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Risk of death by suicide following self-harm presentations to healthcare: development and validation of a multivariable clinical prediction rule (OxSATS)
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  • Published on:
    Suicide prediction following self-harm: are new tools any better?
    • Leah Quinlivan, Research Fellow University of Manchester
    • Other Contributors:
      • Sarah Steeg, Research Fellow
      • Nav Kapur, Professor of Psychiatry and Population Health

    Recent systematic reviews, clinical guidelines, and suicide prevention strategies suggest we should abandon the endeavour of using risk assessment to predict suicide and instead focus on clinical need. (1, 2) Does the recent carefully conducted paper by Fazel and colleagues mean that this advice should be overturned? We think not.

    At the turn of the century several of us were involved in developing risk tools for self-harm. Nearly two decades later, colleagues have used larger samples, novel methodology, and painstaking analysis to produce OxSATs. Of course, interpretation of how good tools are depends on multiple diagnostic accuracy statistics and clinical context. However, one accepted measure of overall performance is the ‘area under the curve’ (AUC).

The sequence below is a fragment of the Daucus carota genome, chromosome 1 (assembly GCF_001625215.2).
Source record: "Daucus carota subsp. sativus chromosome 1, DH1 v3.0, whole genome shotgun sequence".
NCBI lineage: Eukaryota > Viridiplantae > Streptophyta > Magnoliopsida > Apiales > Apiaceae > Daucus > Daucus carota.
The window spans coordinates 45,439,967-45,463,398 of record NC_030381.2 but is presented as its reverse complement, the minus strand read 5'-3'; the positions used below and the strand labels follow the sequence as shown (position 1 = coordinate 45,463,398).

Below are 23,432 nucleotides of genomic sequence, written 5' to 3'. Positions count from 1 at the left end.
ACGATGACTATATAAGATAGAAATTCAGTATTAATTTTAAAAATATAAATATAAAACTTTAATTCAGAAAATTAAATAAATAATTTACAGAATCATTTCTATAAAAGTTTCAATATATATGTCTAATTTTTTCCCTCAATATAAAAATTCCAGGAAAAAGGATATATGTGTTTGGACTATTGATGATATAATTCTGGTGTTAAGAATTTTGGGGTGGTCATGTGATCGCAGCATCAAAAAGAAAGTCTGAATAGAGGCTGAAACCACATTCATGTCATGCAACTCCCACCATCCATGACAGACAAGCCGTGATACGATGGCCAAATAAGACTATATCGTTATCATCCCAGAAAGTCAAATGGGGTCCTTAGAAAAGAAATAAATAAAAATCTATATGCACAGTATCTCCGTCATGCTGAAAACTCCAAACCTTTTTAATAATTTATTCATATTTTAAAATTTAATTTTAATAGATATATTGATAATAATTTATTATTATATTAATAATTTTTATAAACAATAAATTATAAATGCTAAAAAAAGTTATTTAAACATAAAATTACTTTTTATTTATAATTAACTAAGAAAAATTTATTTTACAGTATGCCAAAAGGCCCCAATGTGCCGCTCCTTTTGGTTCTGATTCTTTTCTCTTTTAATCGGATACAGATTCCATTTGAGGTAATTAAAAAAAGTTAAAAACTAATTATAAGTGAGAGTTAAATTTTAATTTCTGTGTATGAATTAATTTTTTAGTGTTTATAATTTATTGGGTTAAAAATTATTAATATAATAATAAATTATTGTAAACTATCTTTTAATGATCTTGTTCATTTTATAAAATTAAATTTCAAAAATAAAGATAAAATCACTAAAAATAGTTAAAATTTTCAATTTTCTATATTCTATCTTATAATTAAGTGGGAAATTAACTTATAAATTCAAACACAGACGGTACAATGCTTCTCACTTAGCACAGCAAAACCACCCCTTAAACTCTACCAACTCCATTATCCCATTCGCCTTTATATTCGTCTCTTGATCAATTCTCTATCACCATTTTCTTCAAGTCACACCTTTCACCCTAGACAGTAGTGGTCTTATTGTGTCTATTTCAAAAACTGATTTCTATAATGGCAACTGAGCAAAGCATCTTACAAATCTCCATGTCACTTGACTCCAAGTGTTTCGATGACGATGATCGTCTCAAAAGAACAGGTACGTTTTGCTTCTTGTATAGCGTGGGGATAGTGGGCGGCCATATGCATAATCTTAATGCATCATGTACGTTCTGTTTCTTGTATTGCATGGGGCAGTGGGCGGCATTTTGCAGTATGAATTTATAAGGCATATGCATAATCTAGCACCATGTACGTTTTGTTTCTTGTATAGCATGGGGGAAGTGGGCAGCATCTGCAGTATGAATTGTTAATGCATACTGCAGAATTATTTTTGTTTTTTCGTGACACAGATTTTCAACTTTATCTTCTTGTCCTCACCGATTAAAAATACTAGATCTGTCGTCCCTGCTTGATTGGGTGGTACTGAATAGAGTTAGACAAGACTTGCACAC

What is striking is that the AUC for predicting suicide in the 6 months after self-harm was nearly identical for OxSATs and the first generation scales (0.75 vs 0.71). (3, 4) What is perhaps even more striking is the very different interpretation of the findings. The authors of the recent study suggest OxSATs accurately predicts the risk of suicide whereas Steeg et al. concluded the opposite and suggested scales should not be used to determine treatment.

    What should we make of this discrepancy? In the end it perhaps comes down to what different researchers mean by ‘accurate’. A commonly used measure which may reflect real world utility is the positive predictive value (PPV) - of those rated as at...

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    Conflict of Interest:
    NK leads the suicide work programme of the National Confidential Inquiry into Suicide and Safety. NK and LQ have undertaken quality improvement work for NHS England (NHSE). NK was expert topic advisor to the National Institute for Health and Care Excellence (NICE) self-harm guidelines and is a member of the National Suicide Prevention Strategy advisory group for England. The views of this letter are the personal views of the authors and do not necessarily reflect the views of NHSE, NICE or the Department for Health and Social Care.